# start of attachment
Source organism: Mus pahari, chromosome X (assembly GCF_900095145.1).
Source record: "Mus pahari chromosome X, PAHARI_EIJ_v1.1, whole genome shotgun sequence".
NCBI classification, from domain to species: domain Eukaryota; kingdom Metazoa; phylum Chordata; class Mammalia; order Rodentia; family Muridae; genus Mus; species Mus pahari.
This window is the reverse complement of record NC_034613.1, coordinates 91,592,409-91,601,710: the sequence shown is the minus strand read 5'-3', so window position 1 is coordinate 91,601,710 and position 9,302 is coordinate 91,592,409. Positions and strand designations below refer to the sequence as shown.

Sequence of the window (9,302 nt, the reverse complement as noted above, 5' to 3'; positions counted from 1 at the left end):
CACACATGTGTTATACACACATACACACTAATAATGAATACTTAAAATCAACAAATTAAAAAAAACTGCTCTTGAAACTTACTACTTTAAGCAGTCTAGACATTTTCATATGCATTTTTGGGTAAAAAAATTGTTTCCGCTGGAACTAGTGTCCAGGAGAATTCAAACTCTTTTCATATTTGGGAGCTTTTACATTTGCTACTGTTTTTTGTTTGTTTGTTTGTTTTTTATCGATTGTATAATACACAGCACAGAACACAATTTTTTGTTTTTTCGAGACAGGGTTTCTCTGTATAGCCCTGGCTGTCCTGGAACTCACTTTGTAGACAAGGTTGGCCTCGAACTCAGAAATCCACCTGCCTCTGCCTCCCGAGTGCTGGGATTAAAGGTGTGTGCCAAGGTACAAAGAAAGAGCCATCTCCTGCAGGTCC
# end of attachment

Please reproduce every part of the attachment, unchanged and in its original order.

Source organism: Mus pahari, chromosome X (assembly GCF_900095145.1).
Source record: "Mus pahari chromosome X, PAHARI_EIJ_v1.1, whole genome shotgun sequence".
NCBI classification, from domain to species: domain Eukaryota; kingdom Metazoa; phylum Chordata; class Mammalia; order Rodentia; family Muridae; genus Mus; species Mus pahari.
This window is the reverse complement of record NC_034613.1, coordinates 91,592,409-91,601,710: the sequence shown is the minus strand read 5'-3', so window position 1 is coordinate 91,601,710 and position 9,302 is coordinate 91,592,409. Positions and strand designations below refer to the sequence as shown.

Sequence of the window (9,302 nt, the reverse complement as noted above, 5' to 3'; positions counted from 1 at the left end):
CACACATGTGTTATACACACATACACACTAATAATGAATACTTAAAATCAACAAATTAAAAAAAACTGCTCTTGAAACTTACTACTTTAAGCAGTCTAGACATTTTCATATGCATTTTTGGGTAAAAAAATTGTTTCCGCTGGAACTAGTGTCCAGGAGAATTCAAACTCTTTTCATATTTGGGAGCTTTTACATTTGCTACTGTTTTTTGTTTGTTTGTTTGTTTTTTATCGATTGTATAATACACAGCACAGAACACAATTTTTTGTTTTTTCGAGACAGGGTTTCTCTGTATAGCCCTGGCTGTCCTGGAACTCACTTTGTAGACAAGGTTGGCCTCGAACTCAGAAATCCACCTGCCTCTGCCTCCCGAGTGCTGGGATTAAAGGTGTGTGCCAAGGTACAAAGAAAGAGCCATCTCCTGCAGGTCC